The town of Sagada in Mountain Province is not keen on reopening its doors to tourists which was originally set in mid-September. “Sa sitwasyon ngayon (with the current situation), I don’t see us opening this September especially with cases in other areas surging,” Mayor James Pooten said in a phone interview Wednesday night.
Sagada logged 10 new cases of the coronavirus disease 2019 (Covid-19) based on the latest data from the Rural Health Unit as of Wednesday morning, bringing the town’s total number of infections to 644.
“If okay sa amin, sa iba hindi naman (while we are okay, the others [areas] are not,” he added. Pooten said the municipal tourism council and the local Inter-Agency Task Force (IATF) would still meet for the result of the assessment of the dry-run on tourism activities done in late August.
Based on the report of the Provincial Health Office on Wednesday, 27 new cases brought the active count to 179 out of a total of 5,087 infections across the 10 towns of Mountain Province.
The provinces of Benguet and Ifugao which are adjacent to Mountain Province have 1,144 and 277 active cases, respectively, while the whole Cordillera Region has 5,542 active cases. This city, which has nearly 1,600 active cases, implements strict border control as is also a jump-off point for tourists going to Sagada.
Pooten said another factor they are considering is the reluctance of tourists to come to Sagada due to lockdowns in adjacent provinces and other regions. He, however, said establishments are ready and have put in place adjustments to adapt to the new normal of doing tourism activities.
Pooten said they will also need to establish an online registration of tourists before they again open their borders to tourism. Vaccination for tourism stakeholders
The Sagada Municipal Health Office started the vaccination of tourism stakeholders on Sept. 7 and will last until Sept. 10. “This is part of the LGU Sagada’s effort in the process for the recovery of its local economy. Tourism and its service industry largely contribute to the income generation and employment of Sagada,” the local government posted on its official page on Sept. 7.
Pooten said that before the pandemic, about 70 percent of Sagada’s central business district is engaged in tourism. There were about 1,200 to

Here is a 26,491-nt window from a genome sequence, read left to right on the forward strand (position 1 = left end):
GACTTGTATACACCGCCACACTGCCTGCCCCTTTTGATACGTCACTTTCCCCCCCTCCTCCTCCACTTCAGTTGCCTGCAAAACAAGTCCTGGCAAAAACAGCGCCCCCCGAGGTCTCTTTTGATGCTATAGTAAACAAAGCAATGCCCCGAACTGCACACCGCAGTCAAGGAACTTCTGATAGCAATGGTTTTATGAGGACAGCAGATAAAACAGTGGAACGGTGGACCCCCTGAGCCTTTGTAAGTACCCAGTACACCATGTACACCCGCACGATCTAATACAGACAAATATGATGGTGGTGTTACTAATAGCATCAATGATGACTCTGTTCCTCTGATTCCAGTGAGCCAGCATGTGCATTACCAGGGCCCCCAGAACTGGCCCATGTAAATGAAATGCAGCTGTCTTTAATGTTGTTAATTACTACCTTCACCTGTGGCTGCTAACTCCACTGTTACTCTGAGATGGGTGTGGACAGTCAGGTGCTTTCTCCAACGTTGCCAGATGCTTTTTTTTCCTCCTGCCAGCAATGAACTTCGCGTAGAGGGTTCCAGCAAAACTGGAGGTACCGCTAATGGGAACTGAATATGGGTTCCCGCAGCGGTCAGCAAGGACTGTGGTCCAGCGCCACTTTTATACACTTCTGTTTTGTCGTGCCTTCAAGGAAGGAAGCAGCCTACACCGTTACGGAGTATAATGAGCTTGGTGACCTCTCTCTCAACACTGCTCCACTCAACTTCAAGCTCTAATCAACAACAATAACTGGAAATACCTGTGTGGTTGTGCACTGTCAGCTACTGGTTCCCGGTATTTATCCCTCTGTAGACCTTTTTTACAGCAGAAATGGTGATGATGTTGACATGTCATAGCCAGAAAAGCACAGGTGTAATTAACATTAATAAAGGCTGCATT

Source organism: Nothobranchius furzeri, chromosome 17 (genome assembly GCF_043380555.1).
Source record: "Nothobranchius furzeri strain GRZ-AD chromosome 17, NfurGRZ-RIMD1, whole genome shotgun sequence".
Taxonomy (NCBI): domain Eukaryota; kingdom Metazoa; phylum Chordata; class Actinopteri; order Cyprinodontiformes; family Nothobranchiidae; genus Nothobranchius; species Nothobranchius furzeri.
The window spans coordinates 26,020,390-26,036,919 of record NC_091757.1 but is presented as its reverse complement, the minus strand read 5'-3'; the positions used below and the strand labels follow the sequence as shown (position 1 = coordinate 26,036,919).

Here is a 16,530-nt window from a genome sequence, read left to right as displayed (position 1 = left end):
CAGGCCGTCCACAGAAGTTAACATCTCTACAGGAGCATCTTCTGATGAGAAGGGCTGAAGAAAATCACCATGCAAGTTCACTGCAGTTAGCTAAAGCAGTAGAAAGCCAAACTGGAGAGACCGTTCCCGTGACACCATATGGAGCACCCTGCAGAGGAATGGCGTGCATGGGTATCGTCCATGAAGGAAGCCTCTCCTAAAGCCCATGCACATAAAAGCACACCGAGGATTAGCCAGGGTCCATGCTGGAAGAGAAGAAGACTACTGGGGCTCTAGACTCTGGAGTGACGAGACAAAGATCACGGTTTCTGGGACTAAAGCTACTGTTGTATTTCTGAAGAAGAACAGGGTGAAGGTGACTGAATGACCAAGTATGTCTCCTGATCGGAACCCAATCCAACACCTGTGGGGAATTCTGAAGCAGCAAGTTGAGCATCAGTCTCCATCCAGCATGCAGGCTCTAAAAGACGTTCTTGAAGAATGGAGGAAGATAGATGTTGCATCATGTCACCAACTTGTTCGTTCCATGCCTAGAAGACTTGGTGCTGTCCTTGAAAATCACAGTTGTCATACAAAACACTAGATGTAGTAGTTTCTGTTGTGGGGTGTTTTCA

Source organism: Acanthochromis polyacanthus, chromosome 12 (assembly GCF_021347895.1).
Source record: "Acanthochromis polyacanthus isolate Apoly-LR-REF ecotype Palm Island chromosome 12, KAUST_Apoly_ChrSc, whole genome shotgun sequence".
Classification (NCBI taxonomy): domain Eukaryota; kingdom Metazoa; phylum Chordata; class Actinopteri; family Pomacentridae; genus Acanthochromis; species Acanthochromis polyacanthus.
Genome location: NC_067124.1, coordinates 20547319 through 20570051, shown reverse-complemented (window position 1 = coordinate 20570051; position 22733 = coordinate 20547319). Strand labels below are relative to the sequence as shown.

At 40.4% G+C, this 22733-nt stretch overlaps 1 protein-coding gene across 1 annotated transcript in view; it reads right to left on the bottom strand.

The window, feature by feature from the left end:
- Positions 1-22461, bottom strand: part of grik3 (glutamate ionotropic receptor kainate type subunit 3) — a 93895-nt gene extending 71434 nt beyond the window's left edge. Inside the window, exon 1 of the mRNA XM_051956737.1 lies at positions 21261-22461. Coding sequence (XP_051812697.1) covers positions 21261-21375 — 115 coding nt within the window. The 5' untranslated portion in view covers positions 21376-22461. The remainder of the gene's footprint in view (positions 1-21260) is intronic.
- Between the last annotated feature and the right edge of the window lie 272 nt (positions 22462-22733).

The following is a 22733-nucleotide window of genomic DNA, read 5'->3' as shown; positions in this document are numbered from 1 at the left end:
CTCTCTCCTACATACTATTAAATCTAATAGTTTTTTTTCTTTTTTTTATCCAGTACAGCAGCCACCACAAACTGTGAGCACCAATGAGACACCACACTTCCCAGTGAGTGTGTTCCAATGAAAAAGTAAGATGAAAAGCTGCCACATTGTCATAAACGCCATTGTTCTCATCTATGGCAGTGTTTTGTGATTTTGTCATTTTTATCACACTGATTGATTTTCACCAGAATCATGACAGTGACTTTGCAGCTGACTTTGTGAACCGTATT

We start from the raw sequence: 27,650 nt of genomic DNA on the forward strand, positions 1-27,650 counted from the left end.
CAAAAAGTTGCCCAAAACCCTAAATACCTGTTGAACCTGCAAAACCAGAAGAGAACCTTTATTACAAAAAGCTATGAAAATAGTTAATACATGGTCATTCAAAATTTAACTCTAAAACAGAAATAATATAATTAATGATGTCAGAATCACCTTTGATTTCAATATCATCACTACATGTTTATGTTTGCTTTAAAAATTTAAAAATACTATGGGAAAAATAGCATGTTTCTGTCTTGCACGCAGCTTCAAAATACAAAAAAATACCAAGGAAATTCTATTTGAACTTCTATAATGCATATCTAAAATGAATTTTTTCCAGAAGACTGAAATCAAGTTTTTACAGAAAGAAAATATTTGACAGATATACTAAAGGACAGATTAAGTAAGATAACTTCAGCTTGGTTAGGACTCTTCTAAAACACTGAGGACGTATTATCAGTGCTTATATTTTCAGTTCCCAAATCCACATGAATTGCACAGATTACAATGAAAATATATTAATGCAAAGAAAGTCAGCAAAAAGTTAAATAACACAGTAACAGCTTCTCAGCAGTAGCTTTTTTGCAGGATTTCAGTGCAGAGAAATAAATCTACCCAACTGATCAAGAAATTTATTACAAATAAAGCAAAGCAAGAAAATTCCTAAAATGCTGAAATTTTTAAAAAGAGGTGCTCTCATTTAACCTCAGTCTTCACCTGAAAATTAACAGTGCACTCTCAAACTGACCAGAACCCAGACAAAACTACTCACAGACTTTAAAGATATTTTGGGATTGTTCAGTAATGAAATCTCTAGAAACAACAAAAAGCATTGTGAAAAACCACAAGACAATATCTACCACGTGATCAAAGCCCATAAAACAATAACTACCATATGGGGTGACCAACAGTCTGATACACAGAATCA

1,300 serving as tour guides, about 300 inns and restaurants, around a hundred souvenir shops, and the chain is created with the establishments employing locals, while the souvenir shops source products from suppliers who also employ workers.
He said the town lost PHP10 million in 2020 from its share of the tourist’s registration fee. The municipal government is also seeing a low or no collection of local taxpayers for 2021.
With the pandemic greatly affecting Sagada, the locals relying upon income from tourism have resorted to other activities. “Lahat nagreremedyo kung ano ang gagawin pero kahit paano nakaka-survive naman. Nagsimula na rin gumalaw ang economy when there was an easing of movement in many areas (everyone is trying to cope and looked for things they can do to survive a bit.
The economy started to when with restrictions eased),” he said. Some went back to doing construction work, others returned to farming, while some shifted to being drivers.
A few others also temporarily moved to other places for other income-generating activities. “Yan nga ang malaki ang impact sa livelihood talaga (it has a big impact on livelihood),” he said. While there is training provided by different government agencies to equip the locals with new skills, the lack of activity remains unable to provide for the needs of the people.
“To tell you frankly, wala na ang employment (there is no more employment),” Pooten said. Before the pandemic, Sagada has attained international attention and is widely visited by tourists from all over the world, especially those from Europe for its extraordinary natural attractions like the caves with stalactites and stalagmites, waterfalls, sunrise view, and the hanging coffins.